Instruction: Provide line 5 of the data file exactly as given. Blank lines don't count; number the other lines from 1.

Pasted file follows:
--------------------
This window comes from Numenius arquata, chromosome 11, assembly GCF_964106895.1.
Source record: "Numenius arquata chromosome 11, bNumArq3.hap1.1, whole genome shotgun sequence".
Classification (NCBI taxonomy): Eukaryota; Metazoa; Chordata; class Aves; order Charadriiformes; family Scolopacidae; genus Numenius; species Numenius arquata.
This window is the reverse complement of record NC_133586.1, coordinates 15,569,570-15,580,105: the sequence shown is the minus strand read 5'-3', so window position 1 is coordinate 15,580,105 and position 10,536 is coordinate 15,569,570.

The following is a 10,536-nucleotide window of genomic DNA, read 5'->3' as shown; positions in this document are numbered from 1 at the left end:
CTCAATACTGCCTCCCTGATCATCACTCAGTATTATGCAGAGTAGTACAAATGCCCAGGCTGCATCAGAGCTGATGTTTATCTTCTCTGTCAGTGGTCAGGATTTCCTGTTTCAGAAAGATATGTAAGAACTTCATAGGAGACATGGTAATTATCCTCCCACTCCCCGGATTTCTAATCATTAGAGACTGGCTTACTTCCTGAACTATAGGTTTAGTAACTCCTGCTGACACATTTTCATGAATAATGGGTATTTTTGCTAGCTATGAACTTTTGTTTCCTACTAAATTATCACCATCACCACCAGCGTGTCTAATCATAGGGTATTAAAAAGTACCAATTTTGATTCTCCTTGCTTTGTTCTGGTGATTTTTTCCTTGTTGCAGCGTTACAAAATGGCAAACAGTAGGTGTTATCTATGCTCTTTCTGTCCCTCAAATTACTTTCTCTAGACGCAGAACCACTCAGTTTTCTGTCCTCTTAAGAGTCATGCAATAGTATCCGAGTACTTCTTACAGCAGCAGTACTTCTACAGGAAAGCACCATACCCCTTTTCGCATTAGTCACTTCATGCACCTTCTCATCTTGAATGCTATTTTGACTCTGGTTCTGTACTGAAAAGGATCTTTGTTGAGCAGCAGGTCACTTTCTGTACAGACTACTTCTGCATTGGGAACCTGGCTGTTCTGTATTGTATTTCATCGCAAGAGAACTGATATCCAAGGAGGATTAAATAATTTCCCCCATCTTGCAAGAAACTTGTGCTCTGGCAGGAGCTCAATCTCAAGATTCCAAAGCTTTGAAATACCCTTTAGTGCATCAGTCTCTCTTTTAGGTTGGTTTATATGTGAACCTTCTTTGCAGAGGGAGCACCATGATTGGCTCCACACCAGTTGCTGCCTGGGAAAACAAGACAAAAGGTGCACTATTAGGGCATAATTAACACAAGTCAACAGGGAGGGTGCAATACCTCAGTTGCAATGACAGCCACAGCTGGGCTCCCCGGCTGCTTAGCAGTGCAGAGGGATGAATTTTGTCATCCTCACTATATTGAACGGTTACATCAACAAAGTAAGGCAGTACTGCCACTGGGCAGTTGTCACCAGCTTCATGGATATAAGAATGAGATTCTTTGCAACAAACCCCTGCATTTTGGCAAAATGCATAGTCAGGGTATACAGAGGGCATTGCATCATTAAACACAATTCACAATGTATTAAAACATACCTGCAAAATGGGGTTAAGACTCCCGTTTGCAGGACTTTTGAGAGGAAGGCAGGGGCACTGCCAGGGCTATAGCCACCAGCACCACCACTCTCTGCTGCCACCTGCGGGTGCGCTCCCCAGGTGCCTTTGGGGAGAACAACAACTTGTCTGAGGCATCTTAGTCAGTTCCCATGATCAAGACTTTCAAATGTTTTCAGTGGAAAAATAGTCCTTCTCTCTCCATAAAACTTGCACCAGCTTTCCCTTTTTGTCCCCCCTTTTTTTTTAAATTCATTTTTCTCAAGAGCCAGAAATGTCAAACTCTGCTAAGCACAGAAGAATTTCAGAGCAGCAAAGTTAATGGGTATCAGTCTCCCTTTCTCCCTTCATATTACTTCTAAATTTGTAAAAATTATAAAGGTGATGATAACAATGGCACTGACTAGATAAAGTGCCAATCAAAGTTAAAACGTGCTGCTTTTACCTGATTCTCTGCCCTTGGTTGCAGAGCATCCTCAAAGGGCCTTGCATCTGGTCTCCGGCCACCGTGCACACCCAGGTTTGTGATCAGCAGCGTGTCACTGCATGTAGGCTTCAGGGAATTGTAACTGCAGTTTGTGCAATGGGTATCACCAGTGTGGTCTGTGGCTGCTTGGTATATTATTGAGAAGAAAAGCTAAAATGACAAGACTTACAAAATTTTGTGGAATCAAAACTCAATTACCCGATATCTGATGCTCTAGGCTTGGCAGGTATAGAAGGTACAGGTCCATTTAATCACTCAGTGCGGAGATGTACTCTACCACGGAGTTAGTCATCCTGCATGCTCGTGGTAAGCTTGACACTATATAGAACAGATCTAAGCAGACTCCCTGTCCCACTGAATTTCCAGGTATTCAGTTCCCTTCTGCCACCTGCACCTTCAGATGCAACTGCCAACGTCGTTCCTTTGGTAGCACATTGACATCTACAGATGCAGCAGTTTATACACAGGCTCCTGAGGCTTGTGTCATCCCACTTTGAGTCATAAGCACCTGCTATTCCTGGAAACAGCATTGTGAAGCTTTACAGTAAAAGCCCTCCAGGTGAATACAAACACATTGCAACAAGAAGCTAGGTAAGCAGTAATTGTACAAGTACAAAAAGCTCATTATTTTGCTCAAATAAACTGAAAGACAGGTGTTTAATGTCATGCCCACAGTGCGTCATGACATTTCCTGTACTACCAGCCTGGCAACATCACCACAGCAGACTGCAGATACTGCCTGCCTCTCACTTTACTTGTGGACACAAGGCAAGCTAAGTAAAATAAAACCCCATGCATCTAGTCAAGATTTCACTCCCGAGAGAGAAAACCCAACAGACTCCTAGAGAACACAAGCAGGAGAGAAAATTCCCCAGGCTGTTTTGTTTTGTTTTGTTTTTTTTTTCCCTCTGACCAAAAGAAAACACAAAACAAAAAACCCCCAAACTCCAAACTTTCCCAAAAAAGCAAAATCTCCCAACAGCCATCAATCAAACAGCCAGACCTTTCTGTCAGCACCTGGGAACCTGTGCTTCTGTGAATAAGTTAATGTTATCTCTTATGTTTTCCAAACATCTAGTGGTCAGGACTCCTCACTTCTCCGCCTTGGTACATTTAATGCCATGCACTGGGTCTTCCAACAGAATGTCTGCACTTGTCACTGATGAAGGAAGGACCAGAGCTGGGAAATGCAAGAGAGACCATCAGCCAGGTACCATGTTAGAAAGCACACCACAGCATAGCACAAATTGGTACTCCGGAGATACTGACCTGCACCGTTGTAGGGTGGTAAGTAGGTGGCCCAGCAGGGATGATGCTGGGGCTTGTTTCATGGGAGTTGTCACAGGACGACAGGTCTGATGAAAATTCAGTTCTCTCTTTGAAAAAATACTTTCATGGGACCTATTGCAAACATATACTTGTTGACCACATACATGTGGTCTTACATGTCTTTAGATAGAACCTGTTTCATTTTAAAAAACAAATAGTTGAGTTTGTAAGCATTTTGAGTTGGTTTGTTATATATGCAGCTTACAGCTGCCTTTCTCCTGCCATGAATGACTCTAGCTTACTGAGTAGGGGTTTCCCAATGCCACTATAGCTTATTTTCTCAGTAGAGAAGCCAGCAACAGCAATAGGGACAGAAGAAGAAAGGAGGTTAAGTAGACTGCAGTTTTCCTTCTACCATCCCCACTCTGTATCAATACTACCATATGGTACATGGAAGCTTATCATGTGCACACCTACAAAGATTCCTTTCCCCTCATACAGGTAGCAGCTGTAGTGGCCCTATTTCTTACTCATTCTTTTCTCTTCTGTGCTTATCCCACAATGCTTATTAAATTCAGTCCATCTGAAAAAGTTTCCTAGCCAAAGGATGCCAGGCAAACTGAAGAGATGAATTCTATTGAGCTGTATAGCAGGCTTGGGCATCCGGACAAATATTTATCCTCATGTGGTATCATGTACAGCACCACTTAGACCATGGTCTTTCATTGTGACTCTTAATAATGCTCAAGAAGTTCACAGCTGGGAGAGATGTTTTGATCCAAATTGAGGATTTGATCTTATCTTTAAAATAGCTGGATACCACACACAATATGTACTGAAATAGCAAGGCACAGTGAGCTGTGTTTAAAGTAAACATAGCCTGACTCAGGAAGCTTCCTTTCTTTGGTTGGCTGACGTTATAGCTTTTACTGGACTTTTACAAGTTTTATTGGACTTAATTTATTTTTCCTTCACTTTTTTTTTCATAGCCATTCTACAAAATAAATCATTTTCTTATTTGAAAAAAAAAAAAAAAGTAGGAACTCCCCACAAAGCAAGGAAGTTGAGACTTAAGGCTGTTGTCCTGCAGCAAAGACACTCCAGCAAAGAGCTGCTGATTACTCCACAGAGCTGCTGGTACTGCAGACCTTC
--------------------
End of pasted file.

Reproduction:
The following is a 10,536-nucleotide window of genomic DNA, read 5'->3' as shown; positions in this document are numbered from 1 at the left end: